Last Updated: Friday - 09/24/2010
May 22, 2000
Ellerslie elevator held key to justice
The land occupation in Zimbabwe brings into focus once more the ethical and legal question of ownership. How much can one person, or a corporate entity for that matter, possess without trespassing some moral limits?
It is a good question that needs to be seriously considered in an age of concentrated wealth on the one hand and stark poverty on the other.
On the highway near Ellerslie there long stood a grain elevator with a painted message in big bold letters: "What does it profit a man if he owns the whole world and loses his eternal soul?"
I don't know if this stern warning implies a direct correlation between degrees of ownership and loss of soul, but Luke (12 to 16) seems to suggest that.
In his account of the rich man who couldn't see the beggar at his gate and the rich farmer who stored up his abundant harvest so he could "take things easy and have a good time," the loss of soul seems pretty final.
Matthew 25 clarifies it even further, illuminating both sides of the question.
We haven't quite reached the point yet where anybody owns the whole world, but metaphorically we are moving in that direction. Not only is the gap between the haves and have-nots growing globally, but within countries (our own included) a tiny minority controls the lion's share of the wealth.
In the days when the Church was a great landowner, it hobnobbed with kings and potentates and dilly-dallied with the rich and powerful. While it was amassing great wealth, it could not see the beggar at the gate.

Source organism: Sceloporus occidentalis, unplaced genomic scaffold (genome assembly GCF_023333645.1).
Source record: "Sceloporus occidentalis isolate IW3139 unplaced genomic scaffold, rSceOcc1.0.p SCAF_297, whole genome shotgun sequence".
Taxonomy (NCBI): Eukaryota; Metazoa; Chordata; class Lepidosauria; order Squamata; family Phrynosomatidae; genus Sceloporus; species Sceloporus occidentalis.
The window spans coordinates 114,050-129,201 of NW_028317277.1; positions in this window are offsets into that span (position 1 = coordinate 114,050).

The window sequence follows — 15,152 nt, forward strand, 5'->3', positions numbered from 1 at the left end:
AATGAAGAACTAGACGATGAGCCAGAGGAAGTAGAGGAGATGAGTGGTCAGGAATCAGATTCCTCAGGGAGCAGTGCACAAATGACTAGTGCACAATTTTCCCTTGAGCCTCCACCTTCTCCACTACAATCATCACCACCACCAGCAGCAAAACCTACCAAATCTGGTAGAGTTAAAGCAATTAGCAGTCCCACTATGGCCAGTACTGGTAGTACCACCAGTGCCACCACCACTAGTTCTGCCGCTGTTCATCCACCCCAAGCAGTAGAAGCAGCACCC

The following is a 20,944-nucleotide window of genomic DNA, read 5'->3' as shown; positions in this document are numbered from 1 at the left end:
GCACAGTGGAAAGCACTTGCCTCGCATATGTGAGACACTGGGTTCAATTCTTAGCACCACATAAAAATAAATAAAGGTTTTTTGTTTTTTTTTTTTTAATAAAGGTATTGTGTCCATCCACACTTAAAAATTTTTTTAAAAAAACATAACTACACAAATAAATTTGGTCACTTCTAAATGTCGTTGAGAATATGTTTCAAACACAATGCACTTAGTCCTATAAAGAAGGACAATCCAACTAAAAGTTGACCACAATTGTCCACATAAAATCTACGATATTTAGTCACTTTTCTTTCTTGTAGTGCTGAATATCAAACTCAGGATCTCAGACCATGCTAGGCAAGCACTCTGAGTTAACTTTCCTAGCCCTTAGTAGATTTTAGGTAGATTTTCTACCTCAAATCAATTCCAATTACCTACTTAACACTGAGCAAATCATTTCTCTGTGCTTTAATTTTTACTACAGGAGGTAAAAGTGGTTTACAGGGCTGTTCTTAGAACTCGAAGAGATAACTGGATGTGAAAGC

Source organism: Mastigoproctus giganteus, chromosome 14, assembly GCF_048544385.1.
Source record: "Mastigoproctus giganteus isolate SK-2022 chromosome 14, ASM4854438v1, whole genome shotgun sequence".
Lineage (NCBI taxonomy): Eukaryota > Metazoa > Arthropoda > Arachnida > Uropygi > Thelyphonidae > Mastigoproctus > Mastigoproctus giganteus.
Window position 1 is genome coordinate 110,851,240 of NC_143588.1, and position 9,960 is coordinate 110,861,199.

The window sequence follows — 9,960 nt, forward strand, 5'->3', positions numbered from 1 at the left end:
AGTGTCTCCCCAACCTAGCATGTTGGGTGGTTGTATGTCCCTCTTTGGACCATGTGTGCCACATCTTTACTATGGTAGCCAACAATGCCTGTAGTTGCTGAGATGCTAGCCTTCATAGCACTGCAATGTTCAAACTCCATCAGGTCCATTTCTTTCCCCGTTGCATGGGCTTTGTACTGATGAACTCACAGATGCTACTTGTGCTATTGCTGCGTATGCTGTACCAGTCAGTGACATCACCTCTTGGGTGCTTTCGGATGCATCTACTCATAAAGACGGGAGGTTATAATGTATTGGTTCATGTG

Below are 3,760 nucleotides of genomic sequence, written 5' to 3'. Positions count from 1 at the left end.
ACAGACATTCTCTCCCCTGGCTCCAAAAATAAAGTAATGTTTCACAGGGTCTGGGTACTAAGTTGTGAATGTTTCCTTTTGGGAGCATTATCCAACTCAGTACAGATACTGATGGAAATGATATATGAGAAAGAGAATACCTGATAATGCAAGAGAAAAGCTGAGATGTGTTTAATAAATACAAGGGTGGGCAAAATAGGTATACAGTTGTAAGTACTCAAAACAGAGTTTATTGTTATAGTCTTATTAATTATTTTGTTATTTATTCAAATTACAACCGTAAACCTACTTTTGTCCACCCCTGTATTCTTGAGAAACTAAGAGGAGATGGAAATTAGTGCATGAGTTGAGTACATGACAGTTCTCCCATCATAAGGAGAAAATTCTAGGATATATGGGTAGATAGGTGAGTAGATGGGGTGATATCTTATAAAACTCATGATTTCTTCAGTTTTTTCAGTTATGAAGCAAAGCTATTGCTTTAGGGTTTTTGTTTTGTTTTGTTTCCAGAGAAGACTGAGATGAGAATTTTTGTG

It took a prophet like St. Francis to point out the transgression but the Church was not yet ready to confess.
Vatican II was the dramatic turning point in this long dark history. Paraphrasing the text on the Ellerslie elevator, Pope Paul VI wrote in 1968: "Exclusive concentration on having more means being less."
And he explains: "Inequality in the sharing of our wealth is not the only scandal crying out for justice. Increasingly the scandal is inequality in the sharing out of power."
The problem was identified. The confession was to come later.
In 1997, the Pontifical Council for Peace and Justice came out with a document that addressed the Challenge of Agrarian Reform. In conclusion it prompts all Christians "to make a serious examination of conscience, recalling those times in history when Christians indulged in ways of thinking and acting which were truly forms of counter witness and scandal."
It goes on: "In treating the subject of an equitable redistribution of land, we want to focus the attention of all on one of the most squalid and painful spectacles - that of the shared responsibility, including that of many Christians, for grave forms of injustice and exclusion, and the acquiescence of too many of them in the violation of fundamental human rights."
It continues "Acquiescence in evil, which is a troubling sign of spiritual and moral degeneration, is producing a disturbing cultural and political void which makes people incapable of change and renewal."
Because this change and renewal has not taken place peacefully and justly, violence is breaking out in the former colonies in Africa and Latin America.
Robert Mugabe might be going about it in the wrong way, but he is forcing the question that was missed by most Christians who are unfamiliar with the Church's social teaching.
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